Which theory do you think applies best to this case?
Moral Development and Crime
The relationship between moral development and crime focuses on cognitive development. Cognitive development theory assumes that individuals develop in a sequential manner. The individual passes through one step in development, then another step, then another, and so on. Kohlberg argues that there are sequential stages in moral reasoning that individuals pass through as they develop. At each stage, the decision of what is right and what is wrong is made for different reasons. Crime, including computer crime, can be explained by arrested development of moral reasoning at certain stages. People stop at a certain stage and do not progress any further.
Kohlberg stated that there are six stages of moral development. They are as follows:
· Stage 1: Punishment and obedience orientation stage—what is right is obedience to power and rules and avoiding punishment
· Stage 2: Hedonistic orientation stage—right corresponds to seeing one’s own needs met, taking responsibility for oneself, and allowing others to do the same
· Stage 3: Interpersonal concordance stage—right is having good intentions and motives and being concerned for others
· Stage 4: Law and order orientation stage—right is doing one’s duty to society and others and maintaining the rules of society
· Stage 5: Social contract, legalistic orientation stage—right is based on upholding the rules and values agreed upon by society, a social contract
· Stage 6: Orientation to universal ethical principles stage—right is an assumed obligation to principles such as justice and equality, which apply to all individuals; the individual recognizes the moral rightness of behavior 21
The first two stages are usually completed by age 7. Stages 3 and 4 are passed through and completed from preadolescence through adolescence, while the last two stages begin in early adulthood. Where do criminals stop in moral development in comparison to noncriminals? Research has found that criminals frequently fall into stage 1 or 2 of moral development, while noncriminals frequently fall into stage 3 or 4. 22 In stage 1, children comply with authority out of fear. Something is viewed as morally right if punishment is avoided. Individuals who did not progress through this stage will think that their criminal behavior is permissible as long as they are not punished for it. Obviously, this stage of moral development does not take into account other people or an obligation to society. In stage 2, children define what is right as that which satisfies their needs. That is why it is referred to as the hedonistic orientation stage. At this stage, children define something as right if they are not punished for it (i.e., stage 1) and it satisfies their needs. It is easy to see why it is argued that many criminals have stopped their moral development at stage 1 or 2. Their only concern with whether something is right or wrong is whether they get punished and satisfy their needs. It is not until stage 3 that children begin to take into account the feelings of others. Development to stage 3 insulates people from crime because they have become concerned about others, not just their own needs. Therefore, it is clear to see that individuals who proceed to stage 3 and perhaps beyond are far less likely to commit criminal acts.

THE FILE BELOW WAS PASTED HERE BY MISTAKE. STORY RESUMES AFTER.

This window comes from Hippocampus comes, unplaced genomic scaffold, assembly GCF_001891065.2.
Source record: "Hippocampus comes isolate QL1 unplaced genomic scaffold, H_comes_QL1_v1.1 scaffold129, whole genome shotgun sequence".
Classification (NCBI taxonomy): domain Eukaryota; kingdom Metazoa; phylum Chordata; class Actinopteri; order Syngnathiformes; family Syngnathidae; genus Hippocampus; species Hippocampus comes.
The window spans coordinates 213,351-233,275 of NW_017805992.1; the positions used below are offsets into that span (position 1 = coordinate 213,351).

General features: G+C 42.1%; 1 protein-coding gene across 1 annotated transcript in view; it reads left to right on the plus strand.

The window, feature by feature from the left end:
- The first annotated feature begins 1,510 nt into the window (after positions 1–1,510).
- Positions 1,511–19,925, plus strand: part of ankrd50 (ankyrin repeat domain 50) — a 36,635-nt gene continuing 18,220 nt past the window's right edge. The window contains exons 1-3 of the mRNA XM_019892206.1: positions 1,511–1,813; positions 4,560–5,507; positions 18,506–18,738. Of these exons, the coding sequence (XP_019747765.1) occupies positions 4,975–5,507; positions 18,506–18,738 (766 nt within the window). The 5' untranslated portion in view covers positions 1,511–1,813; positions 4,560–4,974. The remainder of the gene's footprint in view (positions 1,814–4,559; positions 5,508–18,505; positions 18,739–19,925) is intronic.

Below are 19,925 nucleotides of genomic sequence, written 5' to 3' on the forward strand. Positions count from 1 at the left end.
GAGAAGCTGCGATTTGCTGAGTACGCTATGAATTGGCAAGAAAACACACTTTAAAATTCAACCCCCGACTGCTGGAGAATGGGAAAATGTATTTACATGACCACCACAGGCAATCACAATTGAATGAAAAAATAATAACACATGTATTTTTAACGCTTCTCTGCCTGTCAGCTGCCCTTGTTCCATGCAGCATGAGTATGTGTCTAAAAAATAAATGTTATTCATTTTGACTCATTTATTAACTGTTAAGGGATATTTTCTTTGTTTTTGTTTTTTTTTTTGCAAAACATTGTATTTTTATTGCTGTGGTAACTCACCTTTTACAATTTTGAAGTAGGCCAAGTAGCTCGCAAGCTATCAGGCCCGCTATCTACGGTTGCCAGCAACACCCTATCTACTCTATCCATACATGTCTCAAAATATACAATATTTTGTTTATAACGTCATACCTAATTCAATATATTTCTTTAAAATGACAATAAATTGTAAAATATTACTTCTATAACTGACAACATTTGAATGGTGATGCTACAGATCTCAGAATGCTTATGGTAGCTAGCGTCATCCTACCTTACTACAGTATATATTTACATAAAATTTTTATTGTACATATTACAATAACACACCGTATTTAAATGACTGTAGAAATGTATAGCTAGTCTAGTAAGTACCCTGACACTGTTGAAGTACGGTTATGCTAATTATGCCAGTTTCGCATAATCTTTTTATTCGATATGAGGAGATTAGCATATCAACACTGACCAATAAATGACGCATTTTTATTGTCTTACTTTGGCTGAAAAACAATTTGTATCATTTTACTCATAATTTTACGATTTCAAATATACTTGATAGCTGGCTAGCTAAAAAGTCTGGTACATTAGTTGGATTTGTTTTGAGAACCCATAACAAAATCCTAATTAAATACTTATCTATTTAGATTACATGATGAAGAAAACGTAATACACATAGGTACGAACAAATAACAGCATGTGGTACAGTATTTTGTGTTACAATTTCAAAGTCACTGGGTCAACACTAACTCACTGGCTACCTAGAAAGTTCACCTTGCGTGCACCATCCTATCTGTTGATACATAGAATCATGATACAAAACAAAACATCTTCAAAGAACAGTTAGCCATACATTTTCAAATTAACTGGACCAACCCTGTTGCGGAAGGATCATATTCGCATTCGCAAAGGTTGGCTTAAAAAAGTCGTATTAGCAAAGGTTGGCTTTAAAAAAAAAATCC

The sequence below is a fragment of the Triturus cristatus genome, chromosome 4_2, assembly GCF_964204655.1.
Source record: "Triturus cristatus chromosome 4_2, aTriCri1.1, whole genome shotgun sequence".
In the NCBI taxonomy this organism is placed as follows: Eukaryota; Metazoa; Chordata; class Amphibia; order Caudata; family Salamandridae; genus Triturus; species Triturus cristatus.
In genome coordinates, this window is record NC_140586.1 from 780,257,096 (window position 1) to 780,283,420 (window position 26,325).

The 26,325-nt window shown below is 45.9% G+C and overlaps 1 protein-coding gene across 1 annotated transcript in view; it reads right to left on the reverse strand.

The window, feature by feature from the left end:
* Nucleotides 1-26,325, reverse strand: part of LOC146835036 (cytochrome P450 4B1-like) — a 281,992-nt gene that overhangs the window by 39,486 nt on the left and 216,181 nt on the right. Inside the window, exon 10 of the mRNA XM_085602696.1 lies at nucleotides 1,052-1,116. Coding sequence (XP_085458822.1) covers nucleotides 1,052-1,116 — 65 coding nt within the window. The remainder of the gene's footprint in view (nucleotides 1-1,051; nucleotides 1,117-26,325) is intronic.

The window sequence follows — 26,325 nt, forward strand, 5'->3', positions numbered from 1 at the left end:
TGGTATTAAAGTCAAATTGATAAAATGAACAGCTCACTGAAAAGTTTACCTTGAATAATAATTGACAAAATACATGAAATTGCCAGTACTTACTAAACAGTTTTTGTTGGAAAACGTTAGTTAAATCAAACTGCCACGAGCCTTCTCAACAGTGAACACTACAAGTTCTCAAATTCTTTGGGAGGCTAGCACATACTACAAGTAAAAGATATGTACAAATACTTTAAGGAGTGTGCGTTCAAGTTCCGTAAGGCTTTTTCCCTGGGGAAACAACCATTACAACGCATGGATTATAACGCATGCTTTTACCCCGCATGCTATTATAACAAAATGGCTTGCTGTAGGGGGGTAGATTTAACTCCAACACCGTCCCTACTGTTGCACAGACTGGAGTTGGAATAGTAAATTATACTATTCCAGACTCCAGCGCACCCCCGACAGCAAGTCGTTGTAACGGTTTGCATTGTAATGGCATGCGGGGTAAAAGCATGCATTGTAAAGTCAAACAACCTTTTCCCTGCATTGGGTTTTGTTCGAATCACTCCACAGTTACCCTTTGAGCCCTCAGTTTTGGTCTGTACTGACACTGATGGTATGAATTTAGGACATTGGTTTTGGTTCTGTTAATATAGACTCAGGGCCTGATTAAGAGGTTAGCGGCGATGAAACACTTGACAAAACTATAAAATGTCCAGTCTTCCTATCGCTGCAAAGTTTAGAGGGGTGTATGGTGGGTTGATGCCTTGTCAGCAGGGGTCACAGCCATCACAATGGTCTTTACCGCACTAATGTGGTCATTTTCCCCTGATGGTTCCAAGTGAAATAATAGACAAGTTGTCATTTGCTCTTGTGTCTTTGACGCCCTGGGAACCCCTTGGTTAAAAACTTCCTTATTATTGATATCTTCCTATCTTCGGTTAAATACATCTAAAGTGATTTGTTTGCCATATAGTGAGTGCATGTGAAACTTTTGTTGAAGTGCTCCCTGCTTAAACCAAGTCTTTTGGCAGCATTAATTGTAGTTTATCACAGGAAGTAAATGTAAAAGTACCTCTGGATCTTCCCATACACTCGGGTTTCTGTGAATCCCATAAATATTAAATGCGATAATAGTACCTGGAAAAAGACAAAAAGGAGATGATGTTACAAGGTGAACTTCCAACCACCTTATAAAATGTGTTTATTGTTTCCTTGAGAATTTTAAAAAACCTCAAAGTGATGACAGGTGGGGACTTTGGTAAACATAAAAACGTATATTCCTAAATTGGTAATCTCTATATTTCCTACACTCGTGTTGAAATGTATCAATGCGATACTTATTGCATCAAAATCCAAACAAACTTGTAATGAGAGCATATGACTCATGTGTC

Psychologists argue that certain personality characteristics of an individual may influence crime. Personality refers to the emotional and behavioral attributes of an individual. Attempts have been made to provide support for the belief that individuals with certain personality types are much more likely to commit criminal acts. These attempts have focused on identifying differences in the personalities of criminals and noncriminals. One attempt at identifying these personality characteristics was completed by Sheldon and Eleanor Glueck after they compared 500 delinquent and nondelinquent boys. Personality characteristics that were conducive to crime included extroversion, impulsivity, lack of self-control, hostility, resentment, suspicion of others, destructiveness, less fearful of failure, ambivalence toward authority, assertiveness, and feeling unappreciated. 23
Frequently the term “psychopath” or “sociopath” is used in describing some offenders. These terms technically refer to a condition known as antisocial personality disorder. According to the Diagnostic and Statistical Manual of the American Psychiatric Association, “The essential feature of antisocial personality disorder is a pervasive pattern of disregard for, and violation of, the rights of others that begins in childhood or early adolescence and continues into adulthood.” 24 Some of the characteristics of antisocial personality disorder are (1) egocentrism; (2) self-esteem derived from personal gain, power, or pleasure; (3) absence of prosocial internal standards associated with failure to conform to lawful or culturally normative ethical behavior; (4) lack of concern for feelings, needs, or suffering of others; (5) deceitfulness, callousness, and hostility; and (6) irresponsibility, impulsivity, and risk taking. 25 It is argued that certain computer criminals satisfy the criteria of antisocial personality disorder. However, it is argued that the prevalence of antisocial personality disorder is lower among computer criminals than among other criminals.